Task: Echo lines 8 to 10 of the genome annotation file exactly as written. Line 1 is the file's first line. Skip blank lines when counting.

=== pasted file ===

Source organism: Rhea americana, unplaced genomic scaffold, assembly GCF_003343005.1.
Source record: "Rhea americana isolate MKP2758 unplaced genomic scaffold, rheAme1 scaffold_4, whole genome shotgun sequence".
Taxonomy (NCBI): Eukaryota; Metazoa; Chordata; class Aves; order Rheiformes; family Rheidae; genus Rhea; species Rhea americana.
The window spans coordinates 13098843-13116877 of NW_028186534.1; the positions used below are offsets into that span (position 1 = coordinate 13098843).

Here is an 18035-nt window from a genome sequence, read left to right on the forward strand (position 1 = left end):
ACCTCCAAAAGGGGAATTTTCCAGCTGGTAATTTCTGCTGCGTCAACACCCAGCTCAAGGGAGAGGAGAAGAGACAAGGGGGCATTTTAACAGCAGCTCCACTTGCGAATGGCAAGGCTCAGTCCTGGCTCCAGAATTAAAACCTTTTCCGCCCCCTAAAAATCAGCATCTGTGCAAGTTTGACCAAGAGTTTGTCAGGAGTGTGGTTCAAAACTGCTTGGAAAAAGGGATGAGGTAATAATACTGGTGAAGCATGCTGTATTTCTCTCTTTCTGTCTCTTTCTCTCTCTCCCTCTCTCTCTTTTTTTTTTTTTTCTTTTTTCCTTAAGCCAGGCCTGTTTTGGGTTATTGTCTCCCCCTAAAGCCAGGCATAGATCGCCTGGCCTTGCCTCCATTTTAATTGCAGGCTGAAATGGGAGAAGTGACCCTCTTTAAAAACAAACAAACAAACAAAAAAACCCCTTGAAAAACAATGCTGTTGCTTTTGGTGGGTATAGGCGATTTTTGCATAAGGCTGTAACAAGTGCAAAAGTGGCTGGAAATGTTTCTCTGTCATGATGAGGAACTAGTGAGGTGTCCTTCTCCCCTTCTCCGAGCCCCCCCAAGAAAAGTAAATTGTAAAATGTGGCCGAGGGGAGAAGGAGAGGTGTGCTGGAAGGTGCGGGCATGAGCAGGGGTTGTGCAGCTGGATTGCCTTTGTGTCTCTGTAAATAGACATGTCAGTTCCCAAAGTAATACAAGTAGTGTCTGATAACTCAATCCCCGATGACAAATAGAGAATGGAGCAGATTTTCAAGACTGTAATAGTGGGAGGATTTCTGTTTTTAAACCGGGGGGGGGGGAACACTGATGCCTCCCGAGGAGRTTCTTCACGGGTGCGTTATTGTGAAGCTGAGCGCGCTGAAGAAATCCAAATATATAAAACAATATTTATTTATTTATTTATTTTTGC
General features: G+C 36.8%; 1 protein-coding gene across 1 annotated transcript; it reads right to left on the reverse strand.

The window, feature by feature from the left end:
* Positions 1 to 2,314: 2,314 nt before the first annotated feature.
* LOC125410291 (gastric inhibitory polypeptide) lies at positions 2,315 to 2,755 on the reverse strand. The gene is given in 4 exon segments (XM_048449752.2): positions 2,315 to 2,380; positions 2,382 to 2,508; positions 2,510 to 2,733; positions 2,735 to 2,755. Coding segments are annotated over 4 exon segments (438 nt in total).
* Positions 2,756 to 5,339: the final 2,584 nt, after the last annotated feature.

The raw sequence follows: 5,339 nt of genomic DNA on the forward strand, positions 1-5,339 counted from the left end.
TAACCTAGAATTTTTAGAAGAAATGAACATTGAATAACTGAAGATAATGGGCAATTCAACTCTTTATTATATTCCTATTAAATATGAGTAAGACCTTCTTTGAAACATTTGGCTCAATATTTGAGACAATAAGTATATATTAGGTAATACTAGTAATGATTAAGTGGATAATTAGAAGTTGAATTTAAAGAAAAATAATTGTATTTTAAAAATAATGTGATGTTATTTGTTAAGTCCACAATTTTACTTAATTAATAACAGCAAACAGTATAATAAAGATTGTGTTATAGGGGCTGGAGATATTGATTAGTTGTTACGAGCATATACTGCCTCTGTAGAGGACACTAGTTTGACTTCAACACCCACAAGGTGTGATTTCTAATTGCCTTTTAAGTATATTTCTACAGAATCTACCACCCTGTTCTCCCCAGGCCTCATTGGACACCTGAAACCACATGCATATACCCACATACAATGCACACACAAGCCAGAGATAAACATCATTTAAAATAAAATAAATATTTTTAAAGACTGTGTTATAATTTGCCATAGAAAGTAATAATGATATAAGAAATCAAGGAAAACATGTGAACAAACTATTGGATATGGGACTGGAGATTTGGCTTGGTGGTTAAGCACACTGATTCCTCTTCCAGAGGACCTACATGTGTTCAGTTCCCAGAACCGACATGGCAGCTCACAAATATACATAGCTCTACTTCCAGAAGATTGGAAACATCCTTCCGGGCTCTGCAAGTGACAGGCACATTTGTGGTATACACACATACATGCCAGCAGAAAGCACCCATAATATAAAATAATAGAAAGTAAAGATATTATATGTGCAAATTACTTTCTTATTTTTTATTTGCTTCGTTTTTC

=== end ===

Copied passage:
The window, feature by feature from the left end:
* Positions 1 to 2,314: 2,314 nt before the first annotated feature.
* LOC125410291 (gastric inhibitory polypeptide) lies at positions 2,315 to 2,755 on the reverse strand. The gene is given in 4 exon segments (XM_048449752.2): positions 2,315 to 2,380; positions 2,382 to 2,508; positions 2,510 to 2,733; positions 2,735 to 2,755. Coding segments are annotated over 4 exon segments (438 nt in total).